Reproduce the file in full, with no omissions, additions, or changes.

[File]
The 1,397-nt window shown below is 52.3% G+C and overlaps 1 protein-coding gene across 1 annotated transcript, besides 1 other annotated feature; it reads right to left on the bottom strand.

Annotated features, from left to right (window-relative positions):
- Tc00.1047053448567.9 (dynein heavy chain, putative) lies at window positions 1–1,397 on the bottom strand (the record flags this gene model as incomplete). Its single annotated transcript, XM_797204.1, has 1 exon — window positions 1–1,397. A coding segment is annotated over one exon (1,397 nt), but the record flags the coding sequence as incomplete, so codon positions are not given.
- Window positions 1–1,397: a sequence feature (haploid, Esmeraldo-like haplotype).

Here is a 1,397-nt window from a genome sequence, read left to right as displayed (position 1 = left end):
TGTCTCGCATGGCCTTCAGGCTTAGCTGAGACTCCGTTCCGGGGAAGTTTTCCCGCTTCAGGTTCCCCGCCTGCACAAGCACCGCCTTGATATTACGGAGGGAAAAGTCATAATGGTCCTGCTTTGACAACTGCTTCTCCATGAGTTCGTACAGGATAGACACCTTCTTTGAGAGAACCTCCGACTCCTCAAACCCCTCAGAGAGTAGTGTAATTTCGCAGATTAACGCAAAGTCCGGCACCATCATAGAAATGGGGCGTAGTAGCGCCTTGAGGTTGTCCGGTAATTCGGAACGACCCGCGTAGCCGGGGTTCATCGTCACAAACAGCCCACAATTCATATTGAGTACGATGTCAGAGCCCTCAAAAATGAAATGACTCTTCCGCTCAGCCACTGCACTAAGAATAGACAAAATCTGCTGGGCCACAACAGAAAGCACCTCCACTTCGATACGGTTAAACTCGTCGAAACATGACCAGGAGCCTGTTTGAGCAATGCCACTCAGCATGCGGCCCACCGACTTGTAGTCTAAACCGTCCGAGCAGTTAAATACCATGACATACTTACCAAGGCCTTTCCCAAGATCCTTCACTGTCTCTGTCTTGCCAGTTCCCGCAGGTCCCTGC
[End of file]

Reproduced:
The 1,397-nt window shown below is 52.3% G+C and overlaps 1 protein-coding gene across 1 annotated transcript, besides 1 other annotated feature; it reads right to left on the bottom strand.

Annotated features, from left to right (window-relative positions):
- Tc00.1047053448567.9 (dynein heavy chain, putative) lies at window positions 1–1,397 on the bottom strand (the record flags this gene model as incomplete). Its single annotated transcript, XM_797204.1, has 1 exon — window positions 1–1,397. A coding segment is annotated over one exon (1,397 nt), but the record flags the coding sequence as incomplete, so codon positions are not given.
- Window positions 1–1,397: a sequence feature (haploid, Esmeraldo-like haplotype).

Here is a 1,397-nt window from a genome sequence, read left to right as displayed (position 1 = left end):
TGTCTCGCATGGCCTTCAGGCTTAGCTGAGACTCCGTTCCGGGGAAGTTTTCCCGCTTCAGGTTCCCCGCCTGCACAAGCACCGCCTTGATATTACGGAGGGAAAAGTCATAATGGTCCTGCTTTGACAACTGCTTCTCCATGAGTTCGTACAGGATAGACACCTTCTTTGAGAGAACCTCCGACTCCTCAAACCCCTCAGAGAGTAGTGTAATTTCGCAGATTAACGCAAAGTCCGGCACCATCATAGAAATGGGGCGTAGTAGCGCCTTGAGGTTGTCCGGTAATTCGGAACGACCCGCGTAGCCGGGGTTCATCGTCACAAACAGCCCACAATTCATATTGAGTACGATGTCAGAGCCCTCAAAAATGAAATGACTCTTCCGCTCAGCCACTGCACTAAGAATAGACAAAATCTGCTGGGCCACAACAGAAAGCACCTCCACTTCGATACGGTTAAACTCGTCGAAACATGACCAGGAGCCTGTTTGAGCAATGCCACTCAGCATGCGGCCCACCGACTTGTAGTCTAAACCGTCCGAGCAGTTAAATACCATGACATACTTACCAAGGCCTTTCCCAAGATCCTTCACTGTCTCTGTCTTGCCAGTTCCCGCAGGTCCCTGC